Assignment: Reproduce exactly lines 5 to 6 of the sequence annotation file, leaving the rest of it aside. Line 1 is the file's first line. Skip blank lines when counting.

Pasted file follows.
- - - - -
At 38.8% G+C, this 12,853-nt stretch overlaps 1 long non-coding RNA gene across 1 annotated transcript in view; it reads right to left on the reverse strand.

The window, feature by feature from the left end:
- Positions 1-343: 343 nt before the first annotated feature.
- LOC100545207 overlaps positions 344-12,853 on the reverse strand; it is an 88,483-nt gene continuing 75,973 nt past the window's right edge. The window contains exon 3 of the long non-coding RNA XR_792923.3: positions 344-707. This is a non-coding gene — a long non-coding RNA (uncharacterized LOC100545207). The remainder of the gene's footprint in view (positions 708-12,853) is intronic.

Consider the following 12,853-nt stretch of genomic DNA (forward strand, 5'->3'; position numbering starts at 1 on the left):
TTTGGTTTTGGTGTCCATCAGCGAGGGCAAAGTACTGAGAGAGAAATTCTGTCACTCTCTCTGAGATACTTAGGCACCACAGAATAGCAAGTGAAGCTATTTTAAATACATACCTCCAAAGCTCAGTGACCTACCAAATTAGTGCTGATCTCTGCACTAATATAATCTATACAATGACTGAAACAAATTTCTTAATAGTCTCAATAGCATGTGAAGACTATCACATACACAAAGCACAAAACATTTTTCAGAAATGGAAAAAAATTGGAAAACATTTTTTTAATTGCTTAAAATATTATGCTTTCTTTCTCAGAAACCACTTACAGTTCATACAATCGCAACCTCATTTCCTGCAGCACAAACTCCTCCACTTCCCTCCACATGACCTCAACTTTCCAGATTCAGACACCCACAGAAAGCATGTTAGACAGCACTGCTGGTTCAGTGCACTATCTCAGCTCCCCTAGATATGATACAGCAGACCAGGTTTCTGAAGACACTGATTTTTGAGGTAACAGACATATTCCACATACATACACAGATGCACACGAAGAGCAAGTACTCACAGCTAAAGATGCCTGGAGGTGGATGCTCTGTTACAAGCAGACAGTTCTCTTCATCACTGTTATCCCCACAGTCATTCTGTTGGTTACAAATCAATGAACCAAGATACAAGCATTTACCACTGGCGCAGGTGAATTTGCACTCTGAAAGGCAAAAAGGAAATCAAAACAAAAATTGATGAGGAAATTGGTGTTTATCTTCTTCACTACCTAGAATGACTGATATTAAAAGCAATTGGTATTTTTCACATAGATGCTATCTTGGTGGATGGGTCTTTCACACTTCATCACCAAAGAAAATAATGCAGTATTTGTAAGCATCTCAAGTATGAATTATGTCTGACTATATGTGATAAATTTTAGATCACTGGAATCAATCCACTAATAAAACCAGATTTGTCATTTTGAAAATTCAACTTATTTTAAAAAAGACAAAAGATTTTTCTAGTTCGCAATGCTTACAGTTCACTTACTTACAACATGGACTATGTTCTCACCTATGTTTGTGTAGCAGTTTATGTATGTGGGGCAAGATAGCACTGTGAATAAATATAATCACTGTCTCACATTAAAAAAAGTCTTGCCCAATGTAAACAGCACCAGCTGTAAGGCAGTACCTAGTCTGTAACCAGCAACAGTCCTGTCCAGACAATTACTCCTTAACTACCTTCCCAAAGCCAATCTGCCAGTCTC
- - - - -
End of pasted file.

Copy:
Consider the following 12,853-nt stretch of genomic DNA (forward strand, 5'->3'; position numbering starts at 1 on the left):
TTTGGTTTTGGTGTCCATCAGCGAGGGCAAAGTACTGAGAGAGAAATTCTGTCACTCTCTCTGAGATACTTAGGCACCACAGAATAGCAAGTGAAGCTATTTTAAATACATACCTCCAAAGCTCAGTGACCTACCAAATTAGTGCTGATCTCTGCACTAATATAATCTATACAATGACTGAAACAAATTTCTTAATAGTCTCAATAGCATGTGAAGACTATCACATACACAAAGCACAAAACATTTTTCAGAAATGGAAAAAAATTGGAAAACATTTTTTTAATTGCTTAAAATATTATGCTTTCTTTCTCAGAAACCACTTACAGTTCATACAATCGCAACCTCATTTCCTGCAGCACAAACTCCTCCACTTCCCTCCACATGACCTCAACTTTCCAGATTCAGACACCCACAGAAAGCATGTTAGACAGCACTGCTGGTTCAGTGCACTATCTCAGCTCCCCTAGATATGATACAGCAGACCAGGTTTCTGAAGACACTGATTTTTGAGGTAACAGACATATTCCACATACATACACAGATGCACACGAAGAGCAAGTACTCACAGCTAAAGATGCCTGGAGGTGGATGCTCTGTTACAAGCAGACAGTTCTCTTCATCACTGTTATCCCCACAGTCATTCTGTTGGTTACAAATCAATGAACCAAGATACAAGCATTTACCACTGGCGCAGGTGAATTTGCACTCTGAAAGGCAAAAAGGAAATCAAAACAAAAATTGATGAGGAAATTGGTGTTTATCTTCTTCACTACCTAGAATGACTGATATTAAAAGCAATTGGTATTTTTCACATAGATGCTATCTTGGTGGATGGGTCTTTCACACTTCATCACCAAAGAAAATAATGCAGTATTTGTAAGCATCTCAAGTATGAATTATGTCTGACTATATGTGATAAATTTTAGATCACTGGAATCAATCCACTAATAAAACCAGATTTGTCATTTTGAAAATTCAACTTATTTTAAAAAAGACAAAAGATTTTTCTAGTTCGCAATGCTTACAGTTCACTTACTTACAACATGGACTATGTTCTCACCTATGTTTGTGTAGCAGTTTATGTATGTGGGGCAAGATAGCACTGTGAATAAATATAATCACTGTCTCACATTAAAAAAAGTCTTGCCCAATGTAAACAGCACCAGCTGTAAGGCAGTACCTAGTCTGTAACCAGCAACAGTCCTGTCCAGACAATTACTCCTTAACTACCTTCCCAAAGCCAATCTGCCAGTCTC